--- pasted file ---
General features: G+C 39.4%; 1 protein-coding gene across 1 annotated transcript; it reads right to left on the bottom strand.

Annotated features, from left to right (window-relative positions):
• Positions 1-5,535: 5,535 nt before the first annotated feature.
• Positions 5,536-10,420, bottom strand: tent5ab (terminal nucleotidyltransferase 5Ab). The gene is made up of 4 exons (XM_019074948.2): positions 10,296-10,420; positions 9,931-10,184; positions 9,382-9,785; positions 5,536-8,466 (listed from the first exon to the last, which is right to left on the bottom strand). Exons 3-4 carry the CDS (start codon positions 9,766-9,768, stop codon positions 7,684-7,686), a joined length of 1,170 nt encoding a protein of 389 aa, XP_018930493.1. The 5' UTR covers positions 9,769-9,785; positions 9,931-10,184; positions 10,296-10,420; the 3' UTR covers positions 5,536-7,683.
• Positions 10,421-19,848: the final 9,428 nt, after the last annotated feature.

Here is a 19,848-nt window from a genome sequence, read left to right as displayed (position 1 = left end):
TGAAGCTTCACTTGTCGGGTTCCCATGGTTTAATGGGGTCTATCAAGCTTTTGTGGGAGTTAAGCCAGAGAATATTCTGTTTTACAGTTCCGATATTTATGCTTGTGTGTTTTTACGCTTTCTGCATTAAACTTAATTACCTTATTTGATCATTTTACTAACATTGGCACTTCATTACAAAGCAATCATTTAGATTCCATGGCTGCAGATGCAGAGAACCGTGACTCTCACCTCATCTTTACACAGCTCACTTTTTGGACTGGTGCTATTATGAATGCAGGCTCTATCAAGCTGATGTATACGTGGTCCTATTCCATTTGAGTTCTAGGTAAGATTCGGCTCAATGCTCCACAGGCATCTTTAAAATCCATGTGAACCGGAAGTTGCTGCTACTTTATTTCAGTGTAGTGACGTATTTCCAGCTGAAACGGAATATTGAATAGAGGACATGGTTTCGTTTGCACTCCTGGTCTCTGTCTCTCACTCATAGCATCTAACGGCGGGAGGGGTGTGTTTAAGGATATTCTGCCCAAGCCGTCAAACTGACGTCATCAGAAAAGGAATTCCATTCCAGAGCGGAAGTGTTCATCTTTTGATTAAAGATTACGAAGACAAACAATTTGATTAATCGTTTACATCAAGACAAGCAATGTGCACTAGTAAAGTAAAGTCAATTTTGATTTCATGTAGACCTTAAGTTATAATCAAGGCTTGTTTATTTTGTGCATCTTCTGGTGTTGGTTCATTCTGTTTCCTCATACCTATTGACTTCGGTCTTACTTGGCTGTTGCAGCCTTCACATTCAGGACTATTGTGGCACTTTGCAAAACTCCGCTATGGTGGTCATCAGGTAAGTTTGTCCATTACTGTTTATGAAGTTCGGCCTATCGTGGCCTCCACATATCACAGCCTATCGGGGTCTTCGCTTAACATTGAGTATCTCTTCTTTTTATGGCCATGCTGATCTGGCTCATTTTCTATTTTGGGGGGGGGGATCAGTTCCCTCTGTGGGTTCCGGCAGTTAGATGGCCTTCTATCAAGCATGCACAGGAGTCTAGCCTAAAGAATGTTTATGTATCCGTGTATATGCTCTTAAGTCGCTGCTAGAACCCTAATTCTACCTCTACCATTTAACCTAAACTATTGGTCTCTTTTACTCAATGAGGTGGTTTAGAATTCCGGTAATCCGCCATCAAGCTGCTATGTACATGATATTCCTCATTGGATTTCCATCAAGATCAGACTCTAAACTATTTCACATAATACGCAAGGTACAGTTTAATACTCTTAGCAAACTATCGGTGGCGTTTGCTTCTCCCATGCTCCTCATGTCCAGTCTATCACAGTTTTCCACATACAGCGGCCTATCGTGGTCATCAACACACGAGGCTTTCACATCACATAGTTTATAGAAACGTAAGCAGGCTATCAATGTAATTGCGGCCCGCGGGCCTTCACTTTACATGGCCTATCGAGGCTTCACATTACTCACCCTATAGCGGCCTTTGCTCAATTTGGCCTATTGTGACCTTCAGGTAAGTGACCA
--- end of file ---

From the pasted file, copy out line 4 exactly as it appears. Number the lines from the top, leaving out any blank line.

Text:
• Positions 5,536-10,420, bottom strand: tent5ab (terminal nucleotidyltransferase 5Ab). The gene is made up of 4 exons (XM_019074948.2): positions 10,296-10,420; positions 9,931-10,184; positions 9,382-9,785; positions 5,536-8,466 (listed from the first exon to the last, which is right to left on the bottom strand). Exons 3-4 carry the CDS (start codon positions 9,766-9,768, stop codon positions 7,684-7,686), a joined length of 1,170 nt encoding a protein of 389 aa, XP_018930493.1. The 5' UTR covers positions 9,769-9,785; positions 9,931-10,184; positions 10,296-10,420; the 3' UTR covers positions 5,536-7,683.